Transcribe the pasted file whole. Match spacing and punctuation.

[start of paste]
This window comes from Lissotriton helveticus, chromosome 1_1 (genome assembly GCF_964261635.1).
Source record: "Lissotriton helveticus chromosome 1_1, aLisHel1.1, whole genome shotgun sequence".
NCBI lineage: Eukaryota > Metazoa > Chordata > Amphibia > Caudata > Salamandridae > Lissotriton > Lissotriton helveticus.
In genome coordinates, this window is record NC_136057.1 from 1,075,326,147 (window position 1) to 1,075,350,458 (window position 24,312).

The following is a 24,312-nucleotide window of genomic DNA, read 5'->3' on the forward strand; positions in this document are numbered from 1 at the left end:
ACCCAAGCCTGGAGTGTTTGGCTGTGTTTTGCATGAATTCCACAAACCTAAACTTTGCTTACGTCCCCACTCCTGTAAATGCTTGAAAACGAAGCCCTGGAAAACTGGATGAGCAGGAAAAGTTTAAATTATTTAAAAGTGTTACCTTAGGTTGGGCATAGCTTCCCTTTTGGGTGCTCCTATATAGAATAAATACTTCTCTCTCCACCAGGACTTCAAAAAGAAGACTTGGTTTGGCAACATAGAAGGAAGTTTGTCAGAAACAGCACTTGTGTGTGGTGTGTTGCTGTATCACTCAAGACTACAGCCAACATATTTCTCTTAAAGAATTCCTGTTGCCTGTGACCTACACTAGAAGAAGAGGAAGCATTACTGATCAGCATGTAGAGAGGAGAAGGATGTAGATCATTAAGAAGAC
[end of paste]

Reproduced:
This window comes from Lissotriton helveticus, chromosome 1_1 (genome assembly GCF_964261635.1).
Source record: "Lissotriton helveticus chromosome 1_1, aLisHel1.1, whole genome shotgun sequence".
NCBI lineage: Eukaryota > Metazoa > Chordata > Amphibia > Caudata > Salamandridae > Lissotriton > Lissotriton helveticus.
In genome coordinates, this window is record NC_136057.1 from 1,075,326,147 (window position 1) to 1,075,350,458 (window position 24,312).

The following is a 24,312-nucleotide window of genomic DNA, read 5'->3' on the forward strand; positions in this document are numbered from 1 at the left end:
ACCCAAGCCTGGAGTGTTTGGCTGTGTTTTGCATGAATTCCACAAACCTAAACTTTGCTTACGTCCCCACTCCTGTAAATGCTTGAAAACGAAGCCCTGGAAAACTGGATGAGCAGGAAAAGTTTAAATTATTTAAAAGTGTTACCTTAGGTTGGGCATAGCTTCCCTTTTGGGTGCTCCTATATAGAATAAATACTTCTCTCTCCACCAGGACTTCAAAAAGAAGACTTGGTTTGGCAACATAGAAGGAAGTTTGTCAGAAACAGCACTTGTGTGTGGTGTGTTGCTGTATCACTCAAGACTACAGCCAACATATTTCTCTTAAAGAATTCCTGTTGCCTGTGACCTACACTAGAAGAAGAGGAAGCATTACTGATCAGCATGTAGAGAGGAGAAGGATGTAGATCATTAAGAAGAC